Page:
Past organisms were very different from those now alive.
The fossil record shows macroevolutionary changes over large time scales including
The emergence of terrestrial vertebrates
The origin of photosynthesis
Long-term impacts of mass extinctions.
MacroEvolution: Large Scale Changes Over Time
Concept 25.1: Conditions on early Earth made the origin of life possible
Chemical and physical processes on early Earth may have produced very simple cells through a sequence of stages:
1. Abiotic synthesis of small organic molecules.
2. Joining of these small molecules into macromolecules.
3. Packaging of molecules into “protobionts.”
4. Origin of self-replicating molecules.
Earth formed about 4.6 billion years ago, along with the rest of the solar system.
Earth’s early atmosphere likely contained water vapor and chemicals released by volcanic eruptions (nitrogen, nitrogen oxides, carbon dioxide, methane, ammonia, hydrogen, hydrogen sulfide).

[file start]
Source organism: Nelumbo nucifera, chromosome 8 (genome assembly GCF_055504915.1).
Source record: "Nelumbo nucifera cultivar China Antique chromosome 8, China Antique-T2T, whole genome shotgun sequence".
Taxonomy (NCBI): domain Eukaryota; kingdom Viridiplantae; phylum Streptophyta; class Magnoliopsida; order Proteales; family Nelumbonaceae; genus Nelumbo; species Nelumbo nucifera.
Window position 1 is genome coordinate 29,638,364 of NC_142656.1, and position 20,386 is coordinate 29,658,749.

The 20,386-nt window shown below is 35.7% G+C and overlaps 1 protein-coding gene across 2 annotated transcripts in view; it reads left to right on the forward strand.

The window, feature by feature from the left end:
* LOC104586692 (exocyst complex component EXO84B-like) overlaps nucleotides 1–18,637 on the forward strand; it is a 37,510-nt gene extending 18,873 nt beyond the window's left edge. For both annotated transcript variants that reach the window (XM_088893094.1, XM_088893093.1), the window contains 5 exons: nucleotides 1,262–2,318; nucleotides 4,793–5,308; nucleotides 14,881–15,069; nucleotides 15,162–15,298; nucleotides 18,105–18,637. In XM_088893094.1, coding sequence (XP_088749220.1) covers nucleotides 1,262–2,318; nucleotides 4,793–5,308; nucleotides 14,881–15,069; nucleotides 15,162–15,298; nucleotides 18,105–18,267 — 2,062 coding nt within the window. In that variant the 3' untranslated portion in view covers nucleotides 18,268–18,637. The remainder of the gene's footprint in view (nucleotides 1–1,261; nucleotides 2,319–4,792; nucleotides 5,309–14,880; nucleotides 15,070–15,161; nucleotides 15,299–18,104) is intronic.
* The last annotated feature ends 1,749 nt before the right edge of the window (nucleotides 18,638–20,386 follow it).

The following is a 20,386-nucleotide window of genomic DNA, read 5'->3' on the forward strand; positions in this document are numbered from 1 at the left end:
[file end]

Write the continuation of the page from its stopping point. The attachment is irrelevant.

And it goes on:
A. I. Oparin and J. B. S. Haldane hypothesized that the early atmosphere was a reducing environment.
Stanley Miller and Harold Urey conducted lab experiments that showed that the abiotic synthesis of organic molecules in a reducing atmosphere is possible.
However, the evidence is not yet convincing that the early atmosphere was in fact reducing.
Instead of forming in the atmosphere, the first organic compounds may have been synthesized near submerged volcanoes and deep-sea vents.
Amino acids have also been found in meteorites.
Deep Sea Vents
Abiotic Synthesis of Macromolecules Monomers --> Polymers
Small organic molecules polymerize when they are concentrated on hot sand, clay, or rock.
Replication and metabolism are key properties of life.
Protobionts are aggregates of abiotically produced molecules surrounded by a membrane or membrane-like structure.
Protobionts exhibit simple reproduction and metabolism and maintain an internal chemical environment.
Experiments demonstrate that protobionts could have formed spontaneously from abiotically produced organic compounds.